Seeing my mom reminds me I am changing, though slowly relative to most other people with ALS. When she visits, there is always a lot for her to learn: the new way to help me dress, which silverware I can handle, what medicine I take at night. The list goes on. My sister and husband swoop in, explaining so much I didn’t even realize they thought about:
“When she says she’s thirsty, you have to grab the pillow under her feet so she can sit straight up. That way she won’t choke,” Laura says, pulling the pillow away and handing me my water.
“Hold the glass for her between sips so her wrists don’t get tired,” Evan says, taking the water from my hands while I swallow.
They must be thinking constantly about my needs. I can look at either of them and when our eyes meet, they burst into action, knowing automatically what I am silently asking. It is amazing, but it can’t be easy, and watching them train my mom, I keep wishing I didn’t need so much, didn’t change so much.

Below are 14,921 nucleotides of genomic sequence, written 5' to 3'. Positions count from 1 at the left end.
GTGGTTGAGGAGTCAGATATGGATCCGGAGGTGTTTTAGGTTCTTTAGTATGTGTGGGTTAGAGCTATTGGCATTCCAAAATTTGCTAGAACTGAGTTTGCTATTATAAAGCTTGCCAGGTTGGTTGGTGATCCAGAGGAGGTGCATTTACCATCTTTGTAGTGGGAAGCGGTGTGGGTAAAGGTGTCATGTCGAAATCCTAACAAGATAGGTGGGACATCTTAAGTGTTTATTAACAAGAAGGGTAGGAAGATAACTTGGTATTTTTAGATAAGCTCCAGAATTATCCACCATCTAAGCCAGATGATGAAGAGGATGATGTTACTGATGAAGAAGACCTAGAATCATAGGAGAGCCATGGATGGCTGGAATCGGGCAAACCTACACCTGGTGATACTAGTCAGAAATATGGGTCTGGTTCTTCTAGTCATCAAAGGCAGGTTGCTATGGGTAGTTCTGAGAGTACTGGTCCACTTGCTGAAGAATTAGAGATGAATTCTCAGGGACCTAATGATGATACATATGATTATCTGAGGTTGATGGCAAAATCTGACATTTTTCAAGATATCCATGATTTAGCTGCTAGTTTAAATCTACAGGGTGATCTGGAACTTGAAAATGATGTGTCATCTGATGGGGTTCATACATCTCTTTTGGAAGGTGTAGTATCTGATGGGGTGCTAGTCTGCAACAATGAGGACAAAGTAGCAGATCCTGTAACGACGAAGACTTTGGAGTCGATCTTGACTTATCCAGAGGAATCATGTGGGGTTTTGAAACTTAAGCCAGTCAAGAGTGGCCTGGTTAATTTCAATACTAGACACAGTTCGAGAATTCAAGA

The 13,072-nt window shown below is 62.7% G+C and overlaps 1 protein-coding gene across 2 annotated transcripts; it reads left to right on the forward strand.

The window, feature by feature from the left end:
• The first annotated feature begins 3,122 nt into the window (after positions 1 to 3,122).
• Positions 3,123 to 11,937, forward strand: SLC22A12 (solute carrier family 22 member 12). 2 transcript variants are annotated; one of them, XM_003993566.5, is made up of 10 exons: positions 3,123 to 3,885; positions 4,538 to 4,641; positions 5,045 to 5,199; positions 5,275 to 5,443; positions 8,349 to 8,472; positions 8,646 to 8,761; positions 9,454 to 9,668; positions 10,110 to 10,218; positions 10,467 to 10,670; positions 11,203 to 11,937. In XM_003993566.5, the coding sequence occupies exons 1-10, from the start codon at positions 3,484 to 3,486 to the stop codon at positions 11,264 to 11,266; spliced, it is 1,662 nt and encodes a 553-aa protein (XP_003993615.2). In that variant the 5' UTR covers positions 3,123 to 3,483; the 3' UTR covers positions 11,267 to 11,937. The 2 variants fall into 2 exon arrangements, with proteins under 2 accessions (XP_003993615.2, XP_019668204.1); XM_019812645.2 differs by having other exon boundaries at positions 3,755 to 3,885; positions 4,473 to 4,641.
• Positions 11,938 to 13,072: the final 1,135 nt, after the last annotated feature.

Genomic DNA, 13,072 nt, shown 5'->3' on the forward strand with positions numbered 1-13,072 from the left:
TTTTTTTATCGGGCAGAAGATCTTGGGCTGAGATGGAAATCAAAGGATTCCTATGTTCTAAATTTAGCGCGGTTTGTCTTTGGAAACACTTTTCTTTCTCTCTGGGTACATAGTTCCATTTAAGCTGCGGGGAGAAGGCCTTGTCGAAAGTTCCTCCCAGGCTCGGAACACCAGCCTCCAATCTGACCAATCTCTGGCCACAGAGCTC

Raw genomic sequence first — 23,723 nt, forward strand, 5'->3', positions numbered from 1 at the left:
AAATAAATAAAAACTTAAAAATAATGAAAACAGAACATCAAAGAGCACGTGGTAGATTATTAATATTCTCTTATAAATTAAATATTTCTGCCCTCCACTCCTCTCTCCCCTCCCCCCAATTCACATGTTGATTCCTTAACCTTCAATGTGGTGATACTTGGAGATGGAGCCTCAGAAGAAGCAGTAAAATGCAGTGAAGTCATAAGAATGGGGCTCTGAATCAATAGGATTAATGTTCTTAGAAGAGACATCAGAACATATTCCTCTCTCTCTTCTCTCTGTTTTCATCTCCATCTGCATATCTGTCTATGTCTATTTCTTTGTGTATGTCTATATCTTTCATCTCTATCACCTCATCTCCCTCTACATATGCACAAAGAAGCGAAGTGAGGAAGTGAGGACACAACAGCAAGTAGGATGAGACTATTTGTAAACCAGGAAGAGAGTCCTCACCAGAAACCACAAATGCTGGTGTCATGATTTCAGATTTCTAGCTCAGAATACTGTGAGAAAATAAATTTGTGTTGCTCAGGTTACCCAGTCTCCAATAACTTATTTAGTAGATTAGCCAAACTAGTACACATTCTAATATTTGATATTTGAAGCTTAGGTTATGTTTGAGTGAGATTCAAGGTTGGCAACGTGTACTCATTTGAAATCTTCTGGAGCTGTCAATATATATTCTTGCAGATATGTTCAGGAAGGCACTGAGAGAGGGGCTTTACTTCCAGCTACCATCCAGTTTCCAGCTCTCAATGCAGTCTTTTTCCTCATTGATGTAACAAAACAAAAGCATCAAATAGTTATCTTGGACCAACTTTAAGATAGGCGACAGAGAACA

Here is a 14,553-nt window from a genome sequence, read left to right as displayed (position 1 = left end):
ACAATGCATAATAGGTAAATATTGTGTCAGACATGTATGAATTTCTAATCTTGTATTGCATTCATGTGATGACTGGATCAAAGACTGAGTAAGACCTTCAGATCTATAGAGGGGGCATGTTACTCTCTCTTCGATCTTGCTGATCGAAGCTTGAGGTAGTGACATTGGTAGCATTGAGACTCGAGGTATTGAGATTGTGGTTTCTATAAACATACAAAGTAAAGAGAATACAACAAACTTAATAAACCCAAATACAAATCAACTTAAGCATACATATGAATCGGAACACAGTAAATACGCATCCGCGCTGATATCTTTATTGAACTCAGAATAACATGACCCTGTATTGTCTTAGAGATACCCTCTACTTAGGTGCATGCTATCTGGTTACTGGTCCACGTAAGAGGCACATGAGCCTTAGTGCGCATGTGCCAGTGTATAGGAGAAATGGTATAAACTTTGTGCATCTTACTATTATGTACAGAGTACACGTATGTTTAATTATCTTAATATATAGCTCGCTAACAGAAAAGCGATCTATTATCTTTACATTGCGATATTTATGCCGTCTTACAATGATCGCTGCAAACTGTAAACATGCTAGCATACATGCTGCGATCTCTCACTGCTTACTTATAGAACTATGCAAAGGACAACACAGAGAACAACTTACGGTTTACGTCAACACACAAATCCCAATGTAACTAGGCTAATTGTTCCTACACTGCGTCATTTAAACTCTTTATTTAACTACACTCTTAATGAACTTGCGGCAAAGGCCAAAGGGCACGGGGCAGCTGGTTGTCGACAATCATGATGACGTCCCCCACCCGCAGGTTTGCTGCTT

I need to be here in Portland. The care I am getting here is perfect for me, and I am so lucky I made it into the clinic. It is still hard to be away from my parents, though. It’s easier when I think of this time apart as an investment: I will live longer and ultimately have more years with them because of the care I receive here. Watching my mom learn to take care of me as though I am a very strange kind of infant will never feel OK. Neither will seeing my sister and husband throw their time and energy down the drain of my healthcare. I have to believe, though, as the three of them work together, the distance and effort will be repaid one day by my presence at their dinner table, when we all have gray hair and have grown old, just like we hoped and planned long before we ever heard of ALS.